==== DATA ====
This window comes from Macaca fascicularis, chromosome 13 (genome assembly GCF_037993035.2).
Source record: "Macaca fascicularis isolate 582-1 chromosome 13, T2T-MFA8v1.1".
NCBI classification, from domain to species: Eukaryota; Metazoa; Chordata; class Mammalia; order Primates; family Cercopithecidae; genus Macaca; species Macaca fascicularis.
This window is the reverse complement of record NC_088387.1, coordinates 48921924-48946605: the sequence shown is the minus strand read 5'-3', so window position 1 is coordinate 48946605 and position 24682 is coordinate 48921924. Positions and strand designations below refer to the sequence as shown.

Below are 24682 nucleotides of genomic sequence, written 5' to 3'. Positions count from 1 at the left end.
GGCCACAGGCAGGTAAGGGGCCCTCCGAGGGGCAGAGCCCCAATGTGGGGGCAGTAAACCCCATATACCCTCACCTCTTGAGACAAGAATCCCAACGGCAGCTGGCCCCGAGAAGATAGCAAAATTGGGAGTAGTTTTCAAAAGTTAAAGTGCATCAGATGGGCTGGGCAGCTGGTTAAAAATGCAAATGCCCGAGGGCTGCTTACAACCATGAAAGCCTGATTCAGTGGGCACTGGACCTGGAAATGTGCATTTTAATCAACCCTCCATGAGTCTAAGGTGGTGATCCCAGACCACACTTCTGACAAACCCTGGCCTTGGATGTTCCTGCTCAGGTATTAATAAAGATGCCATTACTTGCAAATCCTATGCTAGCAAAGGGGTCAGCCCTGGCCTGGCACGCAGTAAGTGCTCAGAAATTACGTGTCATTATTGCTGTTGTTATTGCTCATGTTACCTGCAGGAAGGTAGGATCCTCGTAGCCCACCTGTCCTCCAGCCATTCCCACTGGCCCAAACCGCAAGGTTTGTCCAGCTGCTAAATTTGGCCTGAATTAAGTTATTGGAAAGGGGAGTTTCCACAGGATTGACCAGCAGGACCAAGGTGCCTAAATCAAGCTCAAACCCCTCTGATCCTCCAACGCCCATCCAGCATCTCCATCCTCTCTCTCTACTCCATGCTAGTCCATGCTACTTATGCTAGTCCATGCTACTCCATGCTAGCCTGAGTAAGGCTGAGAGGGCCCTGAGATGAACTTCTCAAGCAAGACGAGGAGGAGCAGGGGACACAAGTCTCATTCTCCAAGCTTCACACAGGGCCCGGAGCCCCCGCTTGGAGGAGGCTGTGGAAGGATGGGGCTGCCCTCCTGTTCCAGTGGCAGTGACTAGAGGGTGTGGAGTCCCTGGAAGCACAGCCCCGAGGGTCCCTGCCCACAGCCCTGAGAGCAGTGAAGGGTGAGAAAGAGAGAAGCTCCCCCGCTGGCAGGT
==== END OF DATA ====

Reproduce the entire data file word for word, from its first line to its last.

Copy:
This window comes from Macaca fascicularis, chromosome 13 (genome assembly GCF_037993035.2).
Source record: "Macaca fascicularis isolate 582-1 chromosome 13, T2T-MFA8v1.1".
NCBI classification, from domain to species: Eukaryota; Metazoa; Chordata; class Mammalia; order Primates; family Cercopithecidae; genus Macaca; species Macaca fascicularis.
This window is the reverse complement of record NC_088387.1, coordinates 48921924-48946605: the sequence shown is the minus strand read 5'-3', so window position 1 is coordinate 48946605 and position 24682 is coordinate 48921924. Positions and strand designations below refer to the sequence as shown.

Below are 24682 nucleotides of genomic sequence, written 5' to 3'. Positions count from 1 at the left end.
GGCCACAGGCAGGTAAGGGGCCCTCCGAGGGGCAGAGCCCCAATGTGGGGGCAGTAAACCCCATATACCCTCACCTCTTGAGACAAGAATCCCAACGGCAGCTGGCCCCGAGAAGATAGCAAAATTGGGAGTAGTTTTCAAAAGTTAAAGTGCATCAGATGGGCTGGGCAGCTGGTTAAAAATGCAAATGCCCGAGGGCTGCTTACAACCATGAAAGCCTGATTCAGTGGGCACTGGACCTGGAAATGTGCATTTTAATCAACCCTCCATGAGTCTAAGGTGGTGATCCCAGACCACACTTCTGACAAACCCTGGCCTTGGATGTTCCTGCTCAGGTATTAATAAAGATGCCATTACTTGCAAATCCTATGCTAGCAAAGGGGTCAGCCCTGGCCTGGCACGCAGTAAGTGCTCAGAAATTACGTGTCATTATTGCTGTTGTTATTGCTCATGTTACCTGCAGGAAGGTAGGATCCTCGTAGCCCACCTGTCCTCCAGCCATTCCCACTGGCCCAAACCGCAAGGTTTGTCCAGCTGCTAAATTTGGCCTGAATTAAGTTATTGGAAAGGGGAGTTTCCACAGGATTGACCAGCAGGACCAAGGTGCCTAAATCAAGCTCAAACCCCTCTGATCCTCCAACGCCCATCCAGCATCTCCATCCTCTCTCTCTACTCCATGCTAGTCCATGCTACTTATGCTAGTCCATGCTACTCCATGCTAGCCTGAGTAAGGCTGAGAGGGCCCTGAGATGAACTTCTCAAGCAAGACGAGGAGGAGCAGGGGACACAAGTCTCATTCTCCAAGCTTCACACAGGGCCCGGAGCCCCCGCTTGGAGGAGGCTGTGGAAGGATGGGGCTGCCCTCCTGTTCCAGTGGCAGTGACTAGAGGGTGTGGAGTCCCTGGAAGCACAGCCCCGAGGGTCCCTGCCCACAGCCCTGAGAGCAGTGAAGGGTGAGAAAGAGAGAAGCTCCCCCGCTGGCAGGT